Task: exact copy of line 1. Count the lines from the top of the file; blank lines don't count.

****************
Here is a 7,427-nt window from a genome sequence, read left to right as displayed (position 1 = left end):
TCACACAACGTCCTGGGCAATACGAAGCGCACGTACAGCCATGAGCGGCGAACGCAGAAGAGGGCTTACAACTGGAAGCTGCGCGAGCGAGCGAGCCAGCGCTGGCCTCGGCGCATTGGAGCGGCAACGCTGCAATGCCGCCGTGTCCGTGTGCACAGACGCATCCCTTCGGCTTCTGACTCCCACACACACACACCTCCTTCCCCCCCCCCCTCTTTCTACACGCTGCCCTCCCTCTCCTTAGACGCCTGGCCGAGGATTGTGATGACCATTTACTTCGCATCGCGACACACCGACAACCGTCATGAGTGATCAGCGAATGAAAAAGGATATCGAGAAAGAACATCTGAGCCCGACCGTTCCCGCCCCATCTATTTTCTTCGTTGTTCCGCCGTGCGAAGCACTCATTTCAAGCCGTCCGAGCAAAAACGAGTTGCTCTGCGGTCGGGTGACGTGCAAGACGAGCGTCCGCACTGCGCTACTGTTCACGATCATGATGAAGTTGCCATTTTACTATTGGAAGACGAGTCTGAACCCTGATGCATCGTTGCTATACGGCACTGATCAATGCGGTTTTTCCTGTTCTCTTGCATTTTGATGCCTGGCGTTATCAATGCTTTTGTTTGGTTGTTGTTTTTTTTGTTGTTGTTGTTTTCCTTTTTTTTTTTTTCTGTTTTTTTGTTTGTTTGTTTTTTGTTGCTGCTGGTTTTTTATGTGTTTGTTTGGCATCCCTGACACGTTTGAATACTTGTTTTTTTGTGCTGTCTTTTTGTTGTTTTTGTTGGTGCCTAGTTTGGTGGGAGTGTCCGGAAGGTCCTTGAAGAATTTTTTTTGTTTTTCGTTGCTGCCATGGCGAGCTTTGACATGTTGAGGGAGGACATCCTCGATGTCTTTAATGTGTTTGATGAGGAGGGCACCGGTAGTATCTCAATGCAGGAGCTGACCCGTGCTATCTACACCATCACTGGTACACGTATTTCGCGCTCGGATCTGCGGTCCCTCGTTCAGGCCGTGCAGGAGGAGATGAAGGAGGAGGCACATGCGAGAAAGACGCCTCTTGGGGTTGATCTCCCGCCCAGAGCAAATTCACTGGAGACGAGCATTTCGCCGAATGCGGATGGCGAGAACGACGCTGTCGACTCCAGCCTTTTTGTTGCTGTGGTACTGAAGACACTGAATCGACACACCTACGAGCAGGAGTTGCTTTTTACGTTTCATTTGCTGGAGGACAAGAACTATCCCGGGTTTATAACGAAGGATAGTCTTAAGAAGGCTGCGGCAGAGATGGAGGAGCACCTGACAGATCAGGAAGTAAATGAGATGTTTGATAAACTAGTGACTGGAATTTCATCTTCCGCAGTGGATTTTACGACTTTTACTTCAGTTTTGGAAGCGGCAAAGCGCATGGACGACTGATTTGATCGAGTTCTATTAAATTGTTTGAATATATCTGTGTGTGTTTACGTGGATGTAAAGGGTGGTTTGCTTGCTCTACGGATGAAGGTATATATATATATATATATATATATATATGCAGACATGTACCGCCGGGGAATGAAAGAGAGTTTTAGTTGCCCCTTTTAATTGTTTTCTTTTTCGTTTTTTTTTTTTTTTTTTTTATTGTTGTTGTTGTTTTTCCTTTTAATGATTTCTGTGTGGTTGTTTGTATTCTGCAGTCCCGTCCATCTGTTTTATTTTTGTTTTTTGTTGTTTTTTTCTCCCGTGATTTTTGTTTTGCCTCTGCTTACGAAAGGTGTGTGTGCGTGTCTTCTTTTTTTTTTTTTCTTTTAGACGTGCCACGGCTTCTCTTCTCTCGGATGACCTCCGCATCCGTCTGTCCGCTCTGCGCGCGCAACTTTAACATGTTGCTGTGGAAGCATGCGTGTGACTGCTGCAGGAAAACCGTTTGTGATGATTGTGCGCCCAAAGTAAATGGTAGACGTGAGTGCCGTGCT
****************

Here is a 7,427-nt window from a genome sequence, read left to right as displayed (position 1 = left end):